“COVID-19 has taught us that innovative solutions to fighting pandemics are both essential and investible. Local innovators are best equipped to create these solutions for their own communities but often lack resources outside of mature innovation ecosystems, most notably access to early-stage capital,” said Andrew Nerlinger, the Managing Partner of the Global Health Security Fund. “The private sector can’t just sit back and watch. We need to support these innovators by actually investing while building confidence in other impact investors to do the same.”

Recognizing the integral role that health innovations play in strengthening health systems, StartupBlink and HIEx launched the Coronavirus Resilience Innovation Map. It is a dynamic mapping of private sector innovations and start-ups that have strengthened the capacities of many countries in responding to health crises. The map also celebrates the locations where COVID-19-related innovations were created, with preliminary rankings of innovation output in 150 cities and 60 countries. The comprehensive database can allow investors, leaders and policymakers to connect with relevant innovators to identify gaps and advance shared health-care objectives.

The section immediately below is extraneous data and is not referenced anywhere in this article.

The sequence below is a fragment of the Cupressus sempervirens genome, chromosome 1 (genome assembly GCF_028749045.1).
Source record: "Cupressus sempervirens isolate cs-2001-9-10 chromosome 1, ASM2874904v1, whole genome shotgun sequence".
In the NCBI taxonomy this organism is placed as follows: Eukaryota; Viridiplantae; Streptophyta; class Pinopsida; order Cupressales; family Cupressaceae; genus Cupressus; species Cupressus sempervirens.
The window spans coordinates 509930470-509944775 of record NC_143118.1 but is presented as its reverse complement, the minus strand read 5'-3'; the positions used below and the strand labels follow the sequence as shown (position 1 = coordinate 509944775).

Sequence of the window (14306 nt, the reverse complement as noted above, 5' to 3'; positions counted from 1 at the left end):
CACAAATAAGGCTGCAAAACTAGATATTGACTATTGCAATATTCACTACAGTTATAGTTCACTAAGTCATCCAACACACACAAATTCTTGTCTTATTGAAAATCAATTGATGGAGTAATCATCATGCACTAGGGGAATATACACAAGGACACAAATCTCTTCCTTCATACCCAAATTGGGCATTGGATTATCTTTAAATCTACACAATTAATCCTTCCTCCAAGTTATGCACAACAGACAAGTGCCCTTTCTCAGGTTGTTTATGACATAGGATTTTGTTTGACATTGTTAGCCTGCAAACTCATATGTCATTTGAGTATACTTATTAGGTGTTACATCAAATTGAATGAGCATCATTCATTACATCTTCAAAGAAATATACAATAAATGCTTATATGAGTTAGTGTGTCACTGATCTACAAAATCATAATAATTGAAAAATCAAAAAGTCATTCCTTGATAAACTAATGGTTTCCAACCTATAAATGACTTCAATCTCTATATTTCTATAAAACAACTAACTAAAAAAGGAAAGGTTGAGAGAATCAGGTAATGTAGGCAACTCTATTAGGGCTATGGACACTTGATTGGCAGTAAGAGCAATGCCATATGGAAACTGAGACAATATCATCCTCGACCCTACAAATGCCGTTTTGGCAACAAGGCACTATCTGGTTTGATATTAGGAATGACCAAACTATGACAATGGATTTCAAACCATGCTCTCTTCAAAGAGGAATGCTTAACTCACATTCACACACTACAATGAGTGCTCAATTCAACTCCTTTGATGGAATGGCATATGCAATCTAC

In line with its role as a global health and innovation connector, HIEx also used the event to present a number of new initiatives, innovations and partnerships that will form key pieces of the future health innovation ecosystem, have a potential to work with countries to improve their health outcomes and that strengthen the HIEx partnership network.

HIEx and Tata Consultancy Services will partner on a Specialized and Proficient Integrated Network of Experts (SPINE) for health and well-being to leverage the expertise across sectors around the globe to leverage innovations and develop solutions for scaling access to health care. SPINE will be available to countries to prototype innovations to address their specific health challenges.

HIEx will also partner with Health in your Hands, an initiative developed under the aegis of the United Arab Emirates’ Sustainable Development Goals (SDGs) Global Council SDG 3 initiative. The partnership will bring together the respective health innovation pipelines of the two entities to facilitate effective collaboration across innovators for scale and impact.

HIEx is a UNAIDS-initiated partnership platform bringing together policymakers, innovators and investors to leverage health innovations and investments to save and improve lives around the world. It fosters public–private partnerships that can help to scale proven technologies and innovations to maximize reach and health impact, especially for the most vulnerable communities.